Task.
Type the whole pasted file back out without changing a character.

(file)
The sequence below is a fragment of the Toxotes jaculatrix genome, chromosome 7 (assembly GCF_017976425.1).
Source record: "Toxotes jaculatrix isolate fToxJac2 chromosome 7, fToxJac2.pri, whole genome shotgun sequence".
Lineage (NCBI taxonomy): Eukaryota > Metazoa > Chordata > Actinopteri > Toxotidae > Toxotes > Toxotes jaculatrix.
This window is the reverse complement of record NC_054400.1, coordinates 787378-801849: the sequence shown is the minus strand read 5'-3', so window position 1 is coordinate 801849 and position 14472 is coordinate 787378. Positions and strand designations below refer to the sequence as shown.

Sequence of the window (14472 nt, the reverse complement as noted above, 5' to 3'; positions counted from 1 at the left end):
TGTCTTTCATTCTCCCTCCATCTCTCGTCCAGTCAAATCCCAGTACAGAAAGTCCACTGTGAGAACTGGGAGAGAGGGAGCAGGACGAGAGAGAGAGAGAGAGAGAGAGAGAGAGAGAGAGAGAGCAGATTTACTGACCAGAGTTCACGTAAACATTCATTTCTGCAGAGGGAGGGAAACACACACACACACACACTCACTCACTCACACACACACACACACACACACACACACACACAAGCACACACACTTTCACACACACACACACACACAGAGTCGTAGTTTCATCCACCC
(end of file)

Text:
The sequence below is a fragment of the Toxotes jaculatrix genome, chromosome 7 (assembly GCF_017976425.1).
Source record: "Toxotes jaculatrix isolate fToxJac2 chromosome 7, fToxJac2.pri, whole genome shotgun sequence".
Lineage (NCBI taxonomy): Eukaryota > Metazoa > Chordata > Actinopteri > Toxotidae > Toxotes > Toxotes jaculatrix.
This window is the reverse complement of record NC_054400.1, coordinates 787378-801849: the sequence shown is the minus strand read 5'-3', so window position 1 is coordinate 801849 and position 14472 is coordinate 787378. Positions and strand designations below refer to the sequence as shown.

Sequence of the window (14472 nt, the reverse complement as noted above, 5' to 3'; positions counted from 1 at the left end):
TGTCTTTCATTCTCCCTCCATCTCTCGTCCAGTCAAATCCCAGTACAGAAAGTCCACTGTGAGAACTGGGAGAGAGGGAGCAGGACGAGAGAGAGAGAGAGAGAGAGAGAGAGAGAGAGAGAGAGCAGATTTACTGACCAGAGTTCACGTAAACATTCATTTCTGCAGAGGGAGGGAAACACACACACACACACACTCACTCACTCACACACACACACACACACACACACACACACACAAGCACACACACTTTCACACACACACACACACACAGAGTCGTAGTTTCATCCACCC